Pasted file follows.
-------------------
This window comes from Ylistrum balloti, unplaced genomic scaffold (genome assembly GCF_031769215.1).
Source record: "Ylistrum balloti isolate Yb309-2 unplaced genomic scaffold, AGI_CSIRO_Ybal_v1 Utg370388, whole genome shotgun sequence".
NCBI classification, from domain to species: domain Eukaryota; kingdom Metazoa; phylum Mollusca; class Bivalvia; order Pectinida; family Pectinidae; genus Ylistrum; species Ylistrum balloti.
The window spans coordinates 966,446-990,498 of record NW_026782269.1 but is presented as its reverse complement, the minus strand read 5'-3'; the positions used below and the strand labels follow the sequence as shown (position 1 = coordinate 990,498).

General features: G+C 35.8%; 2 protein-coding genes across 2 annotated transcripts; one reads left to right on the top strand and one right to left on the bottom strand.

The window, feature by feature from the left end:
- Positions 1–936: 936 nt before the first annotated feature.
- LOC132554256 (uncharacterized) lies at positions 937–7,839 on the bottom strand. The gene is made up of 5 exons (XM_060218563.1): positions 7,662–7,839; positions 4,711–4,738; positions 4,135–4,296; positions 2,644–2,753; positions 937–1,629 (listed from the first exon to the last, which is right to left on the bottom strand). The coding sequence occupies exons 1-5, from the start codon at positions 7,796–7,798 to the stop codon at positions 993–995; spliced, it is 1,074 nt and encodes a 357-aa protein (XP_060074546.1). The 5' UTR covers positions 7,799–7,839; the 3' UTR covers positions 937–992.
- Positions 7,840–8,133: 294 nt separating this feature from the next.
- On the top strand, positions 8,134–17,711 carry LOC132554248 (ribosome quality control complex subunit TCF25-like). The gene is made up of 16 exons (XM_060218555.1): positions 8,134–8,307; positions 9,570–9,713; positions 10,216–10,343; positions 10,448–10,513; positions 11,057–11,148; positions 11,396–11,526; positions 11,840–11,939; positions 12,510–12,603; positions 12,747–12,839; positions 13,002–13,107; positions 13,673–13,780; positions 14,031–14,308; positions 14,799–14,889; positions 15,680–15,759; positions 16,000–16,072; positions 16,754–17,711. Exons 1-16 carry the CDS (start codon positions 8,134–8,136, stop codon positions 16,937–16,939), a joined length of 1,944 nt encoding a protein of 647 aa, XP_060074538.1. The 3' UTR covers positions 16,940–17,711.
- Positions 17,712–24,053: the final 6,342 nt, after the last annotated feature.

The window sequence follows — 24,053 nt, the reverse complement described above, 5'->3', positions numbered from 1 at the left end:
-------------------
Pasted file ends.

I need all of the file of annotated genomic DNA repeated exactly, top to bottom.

This window comes from Ylistrum balloti, unplaced genomic scaffold (genome assembly GCF_031769215.1).
Source record: "Ylistrum balloti isolate Yb309-2 unplaced genomic scaffold, AGI_CSIRO_Ybal_v1 Utg370388, whole genome shotgun sequence".
NCBI classification, from domain to species: domain Eukaryota; kingdom Metazoa; phylum Mollusca; class Bivalvia; order Pectinida; family Pectinidae; genus Ylistrum; species Ylistrum balloti.
The window spans coordinates 966,446-990,498 of record NW_026782269.1 but is presented as its reverse complement, the minus strand read 5'-3'; the positions used below and the strand labels follow the sequence as shown (position 1 = coordinate 990,498).

General features: G+C 35.8%; 2 protein-coding genes across 2 annotated transcripts; one reads left to right on the top strand and one right to left on the bottom strand.

The window, feature by feature from the left end:
- Positions 1–936: 936 nt before the first annotated feature.
- LOC132554256 (uncharacterized) lies at positions 937–7,839 on the bottom strand. The gene is made up of 5 exons (XM_060218563.1): positions 7,662–7,839; positions 4,711–4,738; positions 4,135–4,296; positions 2,644–2,753; positions 937–1,629 (listed from the first exon to the last, which is right to left on the bottom strand). The coding sequence occupies exons 1-5, from the start codon at positions 7,796–7,798 to the stop codon at positions 993–995; spliced, it is 1,074 nt and encodes a 357-aa protein (XP_060074546.1). The 5' UTR covers positions 7,799–7,839; the 3' UTR covers positions 937–992.
- Positions 7,840–8,133: 294 nt separating this feature from the next.
- On the top strand, positions 8,134–17,711 carry LOC132554248 (ribosome quality control complex subunit TCF25-like). The gene is made up of 16 exons (XM_060218555.1): positions 8,134–8,307; positions 9,570–9,713; positions 10,216–10,343; positions 10,448–10,513; positions 11,057–11,148; positions 11,396–11,526; positions 11,840–11,939; positions 12,510–12,603; positions 12,747–12,839; positions 13,002–13,107; positions 13,673–13,780; positions 14,031–14,308; positions 14,799–14,889; positions 15,680–15,759; positions 16,000–16,072; positions 16,754–17,711. Exons 1-16 carry the CDS (start codon positions 8,134–8,136, stop codon positions 16,937–16,939), a joined length of 1,944 nt encoding a protein of 647 aa, XP_060074538.1. The 3' UTR covers positions 16,940–17,711.
- Positions 17,712–24,053: the final 6,342 nt, after the last annotated feature.

The window sequence follows — 24,053 nt, the reverse complement described above, 5'->3', positions numbered from 1 at the left end: